Orders of protection are used by the Courts to protect alleged victims of domestic abuse.
Tennessee law defines domestic abuse as physical abuse, threat of physical abuse, placing another in fear of physical abuse, sexual assault, threatening to harm a pet, malicious damage to property, sexual assault, and, in some situations, stalking.
The victims protected under this statute are spouses, those in dating relationships, roommates, those related by blood or adoption, and those related by marriage.
When an order of protection is issued by a Judge or Magistrate, it prohibits the abuser from contacting (directly or indirectly) the victim, coming around the victim, stalking the victim, or committing any form of domestic violence against the victim.
Applying for an Order of Protection
When a victim applies for an order of protection, they appear in front of a Judge or Magistrate who determines whether the order should be temporarily issued. A temporary “ex-parte” order is issued when it is shown that the alleged victim is in immediate and present danger of abuse.
When a temporary order is issued, the alleged abuser is entitled to a hearing within 15 days. Upon issuance, the alleged abuser is also prohibited from purchasing or possessing a firearm.
Rights of the Accused
The alleged abuser is entitled to notice of the accusations against them, the opportunity to cross-examine any adverse witness, and the opportunity to present their own witnesses and evidence in front of a Judge. If the Judge finds by a preponderance of the evidence that domestic abuse has occurred, then the Judge may issue an order of protection for one year.
If an order is violated while in effect, the Court may extend that order for five years upon the first violation and ten years upon the second violation. The abuser is subject to criminal charges if they are found to be in violation of an order of protection of which they had notice.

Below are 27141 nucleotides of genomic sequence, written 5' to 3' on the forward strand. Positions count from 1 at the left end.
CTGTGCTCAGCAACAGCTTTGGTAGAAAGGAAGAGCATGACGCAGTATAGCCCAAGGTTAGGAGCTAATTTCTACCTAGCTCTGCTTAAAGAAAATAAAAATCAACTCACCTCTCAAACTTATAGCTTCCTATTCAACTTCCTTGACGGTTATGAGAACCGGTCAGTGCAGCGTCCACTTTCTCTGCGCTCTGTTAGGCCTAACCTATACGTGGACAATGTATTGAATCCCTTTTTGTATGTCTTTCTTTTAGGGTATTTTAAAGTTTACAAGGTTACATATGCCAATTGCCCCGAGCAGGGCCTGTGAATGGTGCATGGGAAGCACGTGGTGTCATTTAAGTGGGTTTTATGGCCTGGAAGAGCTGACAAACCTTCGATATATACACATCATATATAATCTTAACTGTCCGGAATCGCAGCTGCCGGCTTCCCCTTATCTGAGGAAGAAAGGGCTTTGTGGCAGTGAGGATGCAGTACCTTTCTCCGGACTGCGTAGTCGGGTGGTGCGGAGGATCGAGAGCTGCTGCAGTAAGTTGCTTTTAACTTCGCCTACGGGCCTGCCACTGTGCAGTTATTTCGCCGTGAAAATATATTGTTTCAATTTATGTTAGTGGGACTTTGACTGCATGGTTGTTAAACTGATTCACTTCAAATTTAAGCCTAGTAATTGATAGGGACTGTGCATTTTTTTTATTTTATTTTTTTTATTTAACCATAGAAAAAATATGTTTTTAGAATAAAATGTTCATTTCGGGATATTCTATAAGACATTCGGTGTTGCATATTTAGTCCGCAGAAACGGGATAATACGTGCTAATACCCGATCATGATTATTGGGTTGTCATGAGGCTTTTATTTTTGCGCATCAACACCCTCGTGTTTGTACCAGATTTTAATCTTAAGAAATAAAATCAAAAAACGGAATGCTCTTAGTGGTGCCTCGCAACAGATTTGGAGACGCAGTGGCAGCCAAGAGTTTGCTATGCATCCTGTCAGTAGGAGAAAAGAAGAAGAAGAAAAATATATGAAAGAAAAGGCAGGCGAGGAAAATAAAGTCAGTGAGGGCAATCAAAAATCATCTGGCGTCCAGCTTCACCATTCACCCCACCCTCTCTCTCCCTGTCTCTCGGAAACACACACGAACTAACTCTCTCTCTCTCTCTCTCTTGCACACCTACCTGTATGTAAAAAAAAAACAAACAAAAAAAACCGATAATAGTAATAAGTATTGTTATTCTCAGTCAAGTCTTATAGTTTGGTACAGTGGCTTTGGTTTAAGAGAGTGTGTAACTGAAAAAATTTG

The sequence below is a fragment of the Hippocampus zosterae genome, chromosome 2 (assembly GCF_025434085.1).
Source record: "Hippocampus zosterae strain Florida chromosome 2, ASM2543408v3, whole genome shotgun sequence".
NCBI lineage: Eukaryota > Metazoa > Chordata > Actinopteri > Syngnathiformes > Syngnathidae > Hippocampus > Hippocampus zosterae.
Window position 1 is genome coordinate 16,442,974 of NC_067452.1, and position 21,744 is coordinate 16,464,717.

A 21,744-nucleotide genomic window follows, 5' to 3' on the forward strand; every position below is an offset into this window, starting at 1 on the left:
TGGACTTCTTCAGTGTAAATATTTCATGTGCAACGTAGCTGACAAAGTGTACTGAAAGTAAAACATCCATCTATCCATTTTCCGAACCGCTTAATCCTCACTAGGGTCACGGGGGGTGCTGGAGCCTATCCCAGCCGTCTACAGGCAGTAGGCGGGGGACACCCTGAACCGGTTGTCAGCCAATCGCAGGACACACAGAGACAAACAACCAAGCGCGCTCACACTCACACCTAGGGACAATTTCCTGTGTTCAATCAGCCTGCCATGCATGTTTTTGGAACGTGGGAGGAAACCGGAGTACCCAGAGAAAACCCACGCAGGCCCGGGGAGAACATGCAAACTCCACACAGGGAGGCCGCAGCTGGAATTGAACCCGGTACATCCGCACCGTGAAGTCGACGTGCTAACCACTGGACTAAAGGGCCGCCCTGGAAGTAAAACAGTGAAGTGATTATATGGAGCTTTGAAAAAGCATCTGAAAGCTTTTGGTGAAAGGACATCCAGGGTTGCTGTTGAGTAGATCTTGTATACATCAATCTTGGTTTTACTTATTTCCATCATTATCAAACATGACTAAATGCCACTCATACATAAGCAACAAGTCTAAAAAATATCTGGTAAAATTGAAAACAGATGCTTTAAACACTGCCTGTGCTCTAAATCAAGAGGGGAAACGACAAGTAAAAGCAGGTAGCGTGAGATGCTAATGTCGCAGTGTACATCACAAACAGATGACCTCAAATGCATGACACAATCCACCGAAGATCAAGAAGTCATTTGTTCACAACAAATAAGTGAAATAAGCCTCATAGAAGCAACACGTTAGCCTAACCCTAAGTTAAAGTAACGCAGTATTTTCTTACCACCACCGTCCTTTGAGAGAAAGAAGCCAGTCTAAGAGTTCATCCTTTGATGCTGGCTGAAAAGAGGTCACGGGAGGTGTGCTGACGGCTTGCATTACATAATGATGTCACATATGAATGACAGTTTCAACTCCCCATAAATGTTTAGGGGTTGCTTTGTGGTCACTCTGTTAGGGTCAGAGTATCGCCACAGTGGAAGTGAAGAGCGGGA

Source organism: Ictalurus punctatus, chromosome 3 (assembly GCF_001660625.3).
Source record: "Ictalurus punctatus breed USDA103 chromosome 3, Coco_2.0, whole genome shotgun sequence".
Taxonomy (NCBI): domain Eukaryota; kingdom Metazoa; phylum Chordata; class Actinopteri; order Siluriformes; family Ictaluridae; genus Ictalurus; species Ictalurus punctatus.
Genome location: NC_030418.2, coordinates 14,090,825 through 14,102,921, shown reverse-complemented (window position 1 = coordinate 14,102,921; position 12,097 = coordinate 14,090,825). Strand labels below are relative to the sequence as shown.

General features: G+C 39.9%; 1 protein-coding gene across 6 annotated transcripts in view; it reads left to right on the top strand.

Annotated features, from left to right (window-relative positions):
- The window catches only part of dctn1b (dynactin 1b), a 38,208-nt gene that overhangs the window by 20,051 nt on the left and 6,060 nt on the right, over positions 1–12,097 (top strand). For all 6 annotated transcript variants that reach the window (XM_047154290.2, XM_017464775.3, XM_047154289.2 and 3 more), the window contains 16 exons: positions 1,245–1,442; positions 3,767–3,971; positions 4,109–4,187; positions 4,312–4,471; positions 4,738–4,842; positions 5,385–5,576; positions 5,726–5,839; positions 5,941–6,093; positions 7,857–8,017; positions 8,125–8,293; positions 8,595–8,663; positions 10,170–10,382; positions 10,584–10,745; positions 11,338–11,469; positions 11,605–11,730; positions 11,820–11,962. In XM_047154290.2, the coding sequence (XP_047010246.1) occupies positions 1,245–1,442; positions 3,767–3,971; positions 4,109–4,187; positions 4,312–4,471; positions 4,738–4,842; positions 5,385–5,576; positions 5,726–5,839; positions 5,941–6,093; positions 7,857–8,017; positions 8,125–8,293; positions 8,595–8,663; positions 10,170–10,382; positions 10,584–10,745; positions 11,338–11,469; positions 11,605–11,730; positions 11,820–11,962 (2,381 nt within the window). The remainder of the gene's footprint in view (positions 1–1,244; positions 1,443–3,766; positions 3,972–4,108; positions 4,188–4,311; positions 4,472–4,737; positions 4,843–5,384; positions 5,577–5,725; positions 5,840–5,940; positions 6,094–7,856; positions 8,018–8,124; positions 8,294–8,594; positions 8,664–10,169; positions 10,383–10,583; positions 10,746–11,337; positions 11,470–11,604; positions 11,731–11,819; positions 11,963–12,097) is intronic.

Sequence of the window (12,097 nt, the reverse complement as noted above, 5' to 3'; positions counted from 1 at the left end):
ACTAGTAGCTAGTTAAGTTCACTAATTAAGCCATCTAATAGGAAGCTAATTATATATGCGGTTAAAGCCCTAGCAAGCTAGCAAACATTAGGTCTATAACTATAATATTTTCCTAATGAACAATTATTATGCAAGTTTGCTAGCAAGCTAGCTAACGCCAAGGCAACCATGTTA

By law, when an order is issued against a party they must be given notice that they cannot possess firearms. Additionally, the abuser must provide the Court with a signed affidavit stating that they rid themselves of all firearms.
When the victim is applying for an order of protection, they are entitled to receive help from the clerk in properly filling out the form. The victim is protected by the contempt power of the Courts from being contacted or abused by their abuser (directly or indirectly).
The victim is entitled to notice that their abuser has the right to make bond and that they have, in fact, made bond. The victim also has the right to be transported away from the abuser by police to a place where the victim will be safe.
Police Officer Considerations
When called to the scene of alleged domestic abuse incidents, police officers investigate the accusations and determine if there is probable cause to make an arrest.
Many times there are accusations from both sides of the dispute. In these instances, the officer is charged with determining who is the “primary aggressor.” In making this determination, the officer considers the history of domestic abuse between the parties, the severity of the injuries on each person, the evidence from the parties involved, the likelihood of future injury to the parties, whether one of the parties was acting in self-defense, and evidence from 3rd party witnesses of the domestic abuse. If police officers have probable cause to make an arrest, they must seize all weapons or firearms used against the victim.